Grand Rapids: William B. Eerdmans Publishing Company, 1967. Octavo, original red cloth, spine lettered in black, manuscript endpapers, uncut, original dust jacket. Moderate toning to spine of dust jacket, tiny sticker over ($3.95) price on inner flap. A near-fine copy. Item #1454
"THE MOMENTS AT WHICH YOU CALL MOST DESPERATELY AND CLAMOROUSLY TO GOD FOR HELP ARE PRECISELY THE MOMENTS WHEN YOU SEEM TO GET NONE"
First American edition collecting the more than 100 letters written by C.S. Lewis to an anonymous American woman between 1950 and 1963. Letters to an American Lady was not published in Great Britain until 1969.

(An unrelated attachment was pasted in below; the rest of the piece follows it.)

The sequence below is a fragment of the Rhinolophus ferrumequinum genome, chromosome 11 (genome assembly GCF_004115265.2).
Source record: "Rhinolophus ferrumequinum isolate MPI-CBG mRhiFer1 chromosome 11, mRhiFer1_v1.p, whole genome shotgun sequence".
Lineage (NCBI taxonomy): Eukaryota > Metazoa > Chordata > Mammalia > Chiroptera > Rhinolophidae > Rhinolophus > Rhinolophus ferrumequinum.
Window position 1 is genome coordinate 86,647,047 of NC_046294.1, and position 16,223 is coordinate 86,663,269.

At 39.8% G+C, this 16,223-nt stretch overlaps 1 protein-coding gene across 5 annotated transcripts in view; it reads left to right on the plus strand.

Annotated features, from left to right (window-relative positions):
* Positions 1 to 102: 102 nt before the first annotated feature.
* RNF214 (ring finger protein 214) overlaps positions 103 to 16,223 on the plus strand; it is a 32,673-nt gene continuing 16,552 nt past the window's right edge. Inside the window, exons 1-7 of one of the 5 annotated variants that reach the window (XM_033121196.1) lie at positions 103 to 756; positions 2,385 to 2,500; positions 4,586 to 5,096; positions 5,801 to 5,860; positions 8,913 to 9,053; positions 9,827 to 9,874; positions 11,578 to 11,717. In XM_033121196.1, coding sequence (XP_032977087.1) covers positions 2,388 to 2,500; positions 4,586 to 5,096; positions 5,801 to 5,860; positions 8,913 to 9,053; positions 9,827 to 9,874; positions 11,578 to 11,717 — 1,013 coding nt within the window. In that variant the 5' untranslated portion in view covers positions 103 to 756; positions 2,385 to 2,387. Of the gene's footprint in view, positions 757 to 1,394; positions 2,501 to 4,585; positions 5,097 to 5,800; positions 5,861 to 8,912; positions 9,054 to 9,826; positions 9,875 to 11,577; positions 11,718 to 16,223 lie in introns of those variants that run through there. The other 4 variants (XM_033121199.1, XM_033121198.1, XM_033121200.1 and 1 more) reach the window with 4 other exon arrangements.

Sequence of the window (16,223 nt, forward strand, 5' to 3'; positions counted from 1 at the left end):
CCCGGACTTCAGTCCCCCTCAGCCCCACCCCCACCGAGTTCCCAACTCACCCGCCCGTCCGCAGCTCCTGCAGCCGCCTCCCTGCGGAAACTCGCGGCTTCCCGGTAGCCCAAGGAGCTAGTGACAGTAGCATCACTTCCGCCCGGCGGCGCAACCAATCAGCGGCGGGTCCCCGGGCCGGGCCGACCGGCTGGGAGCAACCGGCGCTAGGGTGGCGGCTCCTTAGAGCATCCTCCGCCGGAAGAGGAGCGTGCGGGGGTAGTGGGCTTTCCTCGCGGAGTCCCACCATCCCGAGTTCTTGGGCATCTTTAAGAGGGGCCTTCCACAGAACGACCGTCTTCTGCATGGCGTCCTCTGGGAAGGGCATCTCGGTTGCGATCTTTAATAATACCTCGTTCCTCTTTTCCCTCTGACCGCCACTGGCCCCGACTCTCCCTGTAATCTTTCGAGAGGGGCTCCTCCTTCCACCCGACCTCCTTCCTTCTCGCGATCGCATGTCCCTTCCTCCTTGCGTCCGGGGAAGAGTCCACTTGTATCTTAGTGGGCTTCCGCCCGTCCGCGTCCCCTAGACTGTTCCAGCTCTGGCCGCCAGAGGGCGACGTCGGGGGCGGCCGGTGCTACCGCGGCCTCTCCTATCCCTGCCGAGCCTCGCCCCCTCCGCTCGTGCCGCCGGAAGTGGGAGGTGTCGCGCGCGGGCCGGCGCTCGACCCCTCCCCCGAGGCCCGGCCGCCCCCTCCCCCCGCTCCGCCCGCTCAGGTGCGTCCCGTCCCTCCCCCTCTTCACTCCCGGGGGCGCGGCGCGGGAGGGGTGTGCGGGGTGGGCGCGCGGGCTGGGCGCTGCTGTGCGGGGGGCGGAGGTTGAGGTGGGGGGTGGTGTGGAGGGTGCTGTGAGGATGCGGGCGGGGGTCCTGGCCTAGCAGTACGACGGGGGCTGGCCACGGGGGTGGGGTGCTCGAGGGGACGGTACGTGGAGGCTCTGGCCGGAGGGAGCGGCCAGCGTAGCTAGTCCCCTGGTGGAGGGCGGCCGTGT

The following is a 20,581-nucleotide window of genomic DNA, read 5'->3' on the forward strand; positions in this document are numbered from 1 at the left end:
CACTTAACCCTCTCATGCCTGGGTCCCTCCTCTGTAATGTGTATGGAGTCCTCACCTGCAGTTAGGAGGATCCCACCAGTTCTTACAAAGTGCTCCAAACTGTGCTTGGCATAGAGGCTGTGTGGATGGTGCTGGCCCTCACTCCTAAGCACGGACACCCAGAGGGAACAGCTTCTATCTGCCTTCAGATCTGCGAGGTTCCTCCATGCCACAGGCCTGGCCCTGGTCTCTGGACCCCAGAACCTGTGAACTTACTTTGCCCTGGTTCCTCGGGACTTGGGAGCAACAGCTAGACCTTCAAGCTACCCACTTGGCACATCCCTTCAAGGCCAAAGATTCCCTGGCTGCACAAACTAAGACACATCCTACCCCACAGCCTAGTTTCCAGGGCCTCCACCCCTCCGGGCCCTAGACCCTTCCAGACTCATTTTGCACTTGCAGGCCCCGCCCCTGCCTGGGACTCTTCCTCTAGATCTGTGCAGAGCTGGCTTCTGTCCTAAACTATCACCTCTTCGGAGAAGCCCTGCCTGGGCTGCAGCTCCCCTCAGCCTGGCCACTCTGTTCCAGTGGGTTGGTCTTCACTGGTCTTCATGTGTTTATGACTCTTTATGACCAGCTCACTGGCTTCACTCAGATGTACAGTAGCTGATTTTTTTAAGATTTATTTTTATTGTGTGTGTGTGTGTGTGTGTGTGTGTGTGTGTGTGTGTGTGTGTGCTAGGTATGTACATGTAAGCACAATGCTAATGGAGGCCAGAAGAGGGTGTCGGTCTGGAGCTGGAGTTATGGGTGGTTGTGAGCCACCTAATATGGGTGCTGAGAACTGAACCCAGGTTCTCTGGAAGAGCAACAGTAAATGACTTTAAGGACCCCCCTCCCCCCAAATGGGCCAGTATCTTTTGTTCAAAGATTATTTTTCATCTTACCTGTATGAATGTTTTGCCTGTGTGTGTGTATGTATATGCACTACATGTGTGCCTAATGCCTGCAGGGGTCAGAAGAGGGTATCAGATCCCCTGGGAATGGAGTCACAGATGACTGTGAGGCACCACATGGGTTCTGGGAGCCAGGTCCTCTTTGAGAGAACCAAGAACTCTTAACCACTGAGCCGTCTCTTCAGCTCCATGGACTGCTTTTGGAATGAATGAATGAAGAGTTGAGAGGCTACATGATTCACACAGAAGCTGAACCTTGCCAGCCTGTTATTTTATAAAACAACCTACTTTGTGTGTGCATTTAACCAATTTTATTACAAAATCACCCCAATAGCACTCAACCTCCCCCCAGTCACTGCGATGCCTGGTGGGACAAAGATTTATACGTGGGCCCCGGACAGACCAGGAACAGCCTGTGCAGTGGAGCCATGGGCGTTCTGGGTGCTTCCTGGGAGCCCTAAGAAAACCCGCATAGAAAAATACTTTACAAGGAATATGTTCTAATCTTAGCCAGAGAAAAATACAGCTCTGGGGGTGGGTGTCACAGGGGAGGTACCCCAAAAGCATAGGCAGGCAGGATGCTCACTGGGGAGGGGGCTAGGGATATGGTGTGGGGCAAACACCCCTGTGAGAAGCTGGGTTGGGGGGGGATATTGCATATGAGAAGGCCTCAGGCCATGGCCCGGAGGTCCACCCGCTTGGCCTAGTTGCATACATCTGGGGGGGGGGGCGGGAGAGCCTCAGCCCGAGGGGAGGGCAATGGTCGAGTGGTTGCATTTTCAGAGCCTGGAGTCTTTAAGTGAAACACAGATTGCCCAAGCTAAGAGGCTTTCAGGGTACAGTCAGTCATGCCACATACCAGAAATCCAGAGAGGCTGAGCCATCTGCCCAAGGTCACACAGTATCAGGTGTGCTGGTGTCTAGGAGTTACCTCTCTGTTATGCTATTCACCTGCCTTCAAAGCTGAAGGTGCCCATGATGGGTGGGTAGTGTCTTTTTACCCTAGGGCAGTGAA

The name of Lewis's correspondent—which is never revealed in the book—was Mary Willis Shelburne. The letters, chatty rather than literary, show an increasing familiarity (March 1954: "my friends all call me Jack") and concern. Lewis arranged for her to receive a small monthly stipend from his American publisher. Joy Davidman died in July 1960 ("she received absolution and died at peace with God") and Lewis continued to share the details of his own declining health until nearly the very end. These letters were edited by Clyde S. Kirby of Wheaton College soon after their donation to the college's library. There is no table of contents (or an index) but Kirby's Preface characterizes the nature of the correspondence: "These letters accentuate rather than change the character of Lewis as it is generally known. In them are his antipathy to journalism, advertising, snobbery, psychoanalysis, to the false and patent, to wheels and stir and 'administration' and the multitude of petty or insidious practices that sap personal and national freedom. And we must not fail to add his antipathy to letter-writing."